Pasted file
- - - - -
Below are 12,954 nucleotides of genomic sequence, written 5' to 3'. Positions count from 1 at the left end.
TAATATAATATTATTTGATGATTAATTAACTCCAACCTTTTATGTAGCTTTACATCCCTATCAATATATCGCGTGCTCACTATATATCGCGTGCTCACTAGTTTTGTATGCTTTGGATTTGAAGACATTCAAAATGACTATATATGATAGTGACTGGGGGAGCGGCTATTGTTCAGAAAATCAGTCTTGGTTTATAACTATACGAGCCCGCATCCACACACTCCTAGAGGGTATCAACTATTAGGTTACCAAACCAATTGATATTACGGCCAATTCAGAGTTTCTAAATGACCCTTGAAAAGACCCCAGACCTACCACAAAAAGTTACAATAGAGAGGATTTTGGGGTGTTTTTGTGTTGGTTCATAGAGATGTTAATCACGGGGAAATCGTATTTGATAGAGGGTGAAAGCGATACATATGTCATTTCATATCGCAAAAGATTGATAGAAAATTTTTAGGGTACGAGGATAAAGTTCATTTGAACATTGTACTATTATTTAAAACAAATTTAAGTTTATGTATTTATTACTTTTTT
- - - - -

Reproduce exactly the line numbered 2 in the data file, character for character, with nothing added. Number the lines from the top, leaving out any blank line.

TAATATAATATTATTTGATGATTAATTAACTCCAACCTTTTATGTAGCTTTACATCCCTATCAATATATCGCGTGCTCACTATATATCGCGTGCTCACTAGTTTTGTATGCTTTGGATTTGAAGACATTCAAAATGACTATATATGATAGTGACTGGGGGAGCGGCTATTGTTCAGAAAATCAGTCTTGGTTTATAACTATACGAGCCCGCATCCACACACTCCTAGAGGGTATCAACTATTAGGTTACCAAACCAATTGATATTACGGCCAATTCAGAGTTTCTAAATGACCCTTGAAAAGACCCCAGACCTACCACAAAAAGTTACAATAGAGAGGATTTTGGGGTGTTTTTGTGTTGGTTCATAGAGATGTTAATCACGGGGAAATCGTATTTGATAGAGGGTGAAAGCGATACATATGTCATTTCATATCGCAAAAGATTGATAGAAAATTTTTAGGGTACGAGGATAAAGTTCATTTGAACATTGTACTATTATTTAAAACAAATTTAAGTTTATGTATTTATTACTTTTTT